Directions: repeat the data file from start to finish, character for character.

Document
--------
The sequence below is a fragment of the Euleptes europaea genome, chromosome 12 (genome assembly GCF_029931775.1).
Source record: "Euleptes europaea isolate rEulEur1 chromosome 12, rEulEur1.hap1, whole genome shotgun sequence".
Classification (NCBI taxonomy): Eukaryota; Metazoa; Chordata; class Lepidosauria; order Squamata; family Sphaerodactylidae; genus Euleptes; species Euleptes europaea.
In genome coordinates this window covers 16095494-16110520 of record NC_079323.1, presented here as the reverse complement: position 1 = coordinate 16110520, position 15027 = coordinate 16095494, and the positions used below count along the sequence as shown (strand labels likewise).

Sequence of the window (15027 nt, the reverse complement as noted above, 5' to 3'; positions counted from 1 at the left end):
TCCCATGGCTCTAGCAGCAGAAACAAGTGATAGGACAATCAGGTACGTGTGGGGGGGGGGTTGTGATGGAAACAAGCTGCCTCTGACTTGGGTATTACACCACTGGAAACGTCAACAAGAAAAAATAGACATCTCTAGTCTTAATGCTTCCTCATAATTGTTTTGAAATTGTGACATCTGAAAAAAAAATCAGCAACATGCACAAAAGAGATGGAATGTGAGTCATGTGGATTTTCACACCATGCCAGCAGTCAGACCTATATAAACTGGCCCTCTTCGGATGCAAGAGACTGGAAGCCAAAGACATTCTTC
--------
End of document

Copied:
The sequence below is a fragment of the Euleptes europaea genome, chromosome 12 (genome assembly GCF_029931775.1).
Source record: "Euleptes europaea isolate rEulEur1 chromosome 12, rEulEur1.hap1, whole genome shotgun sequence".
Classification (NCBI taxonomy): Eukaryota; Metazoa; Chordata; class Lepidosauria; order Squamata; family Sphaerodactylidae; genus Euleptes; species Euleptes europaea.
In genome coordinates this window covers 16095494-16110520 of record NC_079323.1, presented here as the reverse complement: position 1 = coordinate 16110520, position 15027 = coordinate 16095494, and the positions used below count along the sequence as shown (strand labels likewise).

Sequence of the window (15027 nt, the reverse complement as noted above, 5' to 3'; positions counted from 1 at the left end):
TCCCATGGCTCTAGCAGCAGAAACAAGTGATAGGACAATCAGGTACGTGTGGGGGGGGGGTTGTGATGGAAACAAGCTGCCTCTGACTTGGGTATTACACCACTGGAAACGTCAACAAGAAAAAATAGACATCTCTAGTCTTAATGCTTCCTCATAATTGTTTTGAAATTGTGACATCTGAAAAAAAAATCAGCAACATGCACAAAAGAGATGGAATGTGAGTCATGTGGATTTTCACACCATGCCAGCAGTCAGACCTATATAAACTGGCCCTCTTCGGATGCAAGAGACTGGAAGCCAAAGACATTCTTC